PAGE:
Thursday, February 12, 2015

Smoking May Cause Even More Deaths Than Previously Thought

By. Elizabeth Mendes - American Cancer Society

Smoking may be linked to more diseases – and more deaths – than previously estimated, according to a new study led by American Cancer Society researchers, published online in the New England Journal of Medicine February 11.

The study concludes that the current estimate of the number of deaths caused by cigarette smoking each year – 480,000 in the 2014 Surgeon General’s report – may in fact be too low. The Surgeon General’s estimate includes deaths from the 21 diseases that research has already established are caused by smoking. These are: 12 types of cancer, 6 categories of cardiovascular disease, diabetes, chronic obstructive pulmonary disease [COPD], and pneumonia including influenza.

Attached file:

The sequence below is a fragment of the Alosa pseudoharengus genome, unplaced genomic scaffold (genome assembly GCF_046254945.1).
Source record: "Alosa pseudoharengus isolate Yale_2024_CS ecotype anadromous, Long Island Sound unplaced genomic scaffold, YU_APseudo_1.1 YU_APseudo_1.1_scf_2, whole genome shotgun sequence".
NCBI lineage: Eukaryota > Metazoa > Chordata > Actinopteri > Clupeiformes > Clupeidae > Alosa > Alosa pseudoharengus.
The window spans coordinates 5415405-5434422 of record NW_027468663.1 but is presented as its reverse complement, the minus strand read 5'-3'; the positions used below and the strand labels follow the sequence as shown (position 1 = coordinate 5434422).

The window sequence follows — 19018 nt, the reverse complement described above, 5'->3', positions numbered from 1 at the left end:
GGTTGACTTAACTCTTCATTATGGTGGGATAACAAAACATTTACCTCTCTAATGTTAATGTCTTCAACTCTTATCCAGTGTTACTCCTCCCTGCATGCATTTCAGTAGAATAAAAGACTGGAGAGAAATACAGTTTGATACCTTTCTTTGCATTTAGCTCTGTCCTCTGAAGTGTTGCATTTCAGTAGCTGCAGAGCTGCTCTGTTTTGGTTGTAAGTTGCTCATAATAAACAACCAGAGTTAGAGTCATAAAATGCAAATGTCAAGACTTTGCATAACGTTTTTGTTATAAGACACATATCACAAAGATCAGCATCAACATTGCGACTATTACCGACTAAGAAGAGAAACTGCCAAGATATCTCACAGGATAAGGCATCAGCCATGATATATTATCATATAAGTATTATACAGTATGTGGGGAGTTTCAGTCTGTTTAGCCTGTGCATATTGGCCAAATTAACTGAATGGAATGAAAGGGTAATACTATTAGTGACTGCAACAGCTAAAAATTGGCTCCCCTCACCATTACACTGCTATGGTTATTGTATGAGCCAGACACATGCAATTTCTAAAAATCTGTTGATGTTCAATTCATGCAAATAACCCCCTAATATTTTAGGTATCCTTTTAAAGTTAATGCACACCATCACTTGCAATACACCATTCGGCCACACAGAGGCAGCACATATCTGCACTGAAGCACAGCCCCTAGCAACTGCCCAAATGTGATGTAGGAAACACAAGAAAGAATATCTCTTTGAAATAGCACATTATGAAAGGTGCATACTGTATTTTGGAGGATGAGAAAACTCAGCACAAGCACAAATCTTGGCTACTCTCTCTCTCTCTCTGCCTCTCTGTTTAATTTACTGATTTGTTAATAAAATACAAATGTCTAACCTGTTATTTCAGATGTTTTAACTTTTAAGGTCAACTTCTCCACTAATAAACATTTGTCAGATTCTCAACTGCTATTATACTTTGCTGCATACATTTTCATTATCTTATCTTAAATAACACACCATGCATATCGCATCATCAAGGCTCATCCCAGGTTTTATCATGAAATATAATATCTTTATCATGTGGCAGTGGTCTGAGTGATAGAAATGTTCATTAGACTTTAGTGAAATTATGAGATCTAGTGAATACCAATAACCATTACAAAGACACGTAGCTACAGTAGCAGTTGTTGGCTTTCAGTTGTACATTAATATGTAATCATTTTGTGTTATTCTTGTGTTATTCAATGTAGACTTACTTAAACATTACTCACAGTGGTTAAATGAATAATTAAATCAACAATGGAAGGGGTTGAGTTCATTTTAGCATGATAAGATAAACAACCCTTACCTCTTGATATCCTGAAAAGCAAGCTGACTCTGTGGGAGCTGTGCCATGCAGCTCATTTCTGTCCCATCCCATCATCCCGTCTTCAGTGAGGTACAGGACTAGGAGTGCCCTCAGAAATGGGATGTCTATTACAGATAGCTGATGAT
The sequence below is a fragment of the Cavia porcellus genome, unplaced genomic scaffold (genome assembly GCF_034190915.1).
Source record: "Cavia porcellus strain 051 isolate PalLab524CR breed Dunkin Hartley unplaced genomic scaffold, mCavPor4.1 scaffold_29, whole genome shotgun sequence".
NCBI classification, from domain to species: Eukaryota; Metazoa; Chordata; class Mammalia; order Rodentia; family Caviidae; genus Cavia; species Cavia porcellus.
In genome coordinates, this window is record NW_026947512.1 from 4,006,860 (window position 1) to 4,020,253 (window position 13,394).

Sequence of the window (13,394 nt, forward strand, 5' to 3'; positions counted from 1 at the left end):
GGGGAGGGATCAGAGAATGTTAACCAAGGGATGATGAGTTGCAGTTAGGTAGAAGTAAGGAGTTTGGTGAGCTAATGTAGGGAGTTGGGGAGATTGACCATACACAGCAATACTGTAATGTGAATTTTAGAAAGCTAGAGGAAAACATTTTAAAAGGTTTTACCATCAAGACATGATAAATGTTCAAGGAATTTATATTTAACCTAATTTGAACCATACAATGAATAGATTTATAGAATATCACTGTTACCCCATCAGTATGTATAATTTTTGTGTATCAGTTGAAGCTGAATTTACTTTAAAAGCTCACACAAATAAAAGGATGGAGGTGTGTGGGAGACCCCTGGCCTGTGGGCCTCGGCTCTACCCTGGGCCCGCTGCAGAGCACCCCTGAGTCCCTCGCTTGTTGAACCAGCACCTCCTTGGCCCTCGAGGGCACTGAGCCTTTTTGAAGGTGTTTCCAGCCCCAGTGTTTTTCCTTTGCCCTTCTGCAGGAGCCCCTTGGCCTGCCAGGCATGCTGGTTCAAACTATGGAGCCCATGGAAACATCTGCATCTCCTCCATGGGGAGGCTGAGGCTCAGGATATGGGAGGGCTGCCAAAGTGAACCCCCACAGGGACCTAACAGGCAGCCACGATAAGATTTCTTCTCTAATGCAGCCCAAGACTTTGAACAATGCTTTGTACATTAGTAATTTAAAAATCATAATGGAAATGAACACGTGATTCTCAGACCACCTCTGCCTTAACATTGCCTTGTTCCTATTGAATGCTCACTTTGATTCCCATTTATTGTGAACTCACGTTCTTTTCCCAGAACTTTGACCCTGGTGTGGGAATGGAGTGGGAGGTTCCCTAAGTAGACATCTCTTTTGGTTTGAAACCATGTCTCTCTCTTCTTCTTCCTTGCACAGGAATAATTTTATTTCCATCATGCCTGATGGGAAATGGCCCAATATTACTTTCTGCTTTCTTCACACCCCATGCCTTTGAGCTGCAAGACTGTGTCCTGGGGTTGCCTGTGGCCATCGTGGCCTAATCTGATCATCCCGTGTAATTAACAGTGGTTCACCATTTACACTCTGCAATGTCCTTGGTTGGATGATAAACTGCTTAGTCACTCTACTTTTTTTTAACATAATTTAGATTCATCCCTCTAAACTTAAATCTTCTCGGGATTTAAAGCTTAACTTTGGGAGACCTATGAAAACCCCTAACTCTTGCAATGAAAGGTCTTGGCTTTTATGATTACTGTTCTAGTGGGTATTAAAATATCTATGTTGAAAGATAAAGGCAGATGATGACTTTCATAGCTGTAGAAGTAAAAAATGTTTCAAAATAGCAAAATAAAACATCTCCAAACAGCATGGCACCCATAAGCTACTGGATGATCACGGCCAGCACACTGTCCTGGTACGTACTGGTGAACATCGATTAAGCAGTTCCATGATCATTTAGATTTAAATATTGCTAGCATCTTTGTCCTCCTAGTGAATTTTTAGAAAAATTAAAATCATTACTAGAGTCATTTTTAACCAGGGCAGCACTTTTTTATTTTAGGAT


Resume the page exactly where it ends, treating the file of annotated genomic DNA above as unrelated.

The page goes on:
The new study finds that there are a number of other diseases that may also be increasing death rates among smokers. This is based on an analysis of data from 421,378 men and 532,651 women followed from 2000 to 2011. During that time period, there were 181,377 deaths, 16,475 of which were among current smokers. In order to get a large enough number of participants, the authors combined data from 5 different studies: the American Cancer Society Cancer Prevention Study II Nutrition Cohort, the Nurses’ Health Study I cohort, the Health Professionals Follow-up Study cohort, the Women’s Health Initiative cohort, and the National Institutes of Health – AARP Diet and Health Study cohort.

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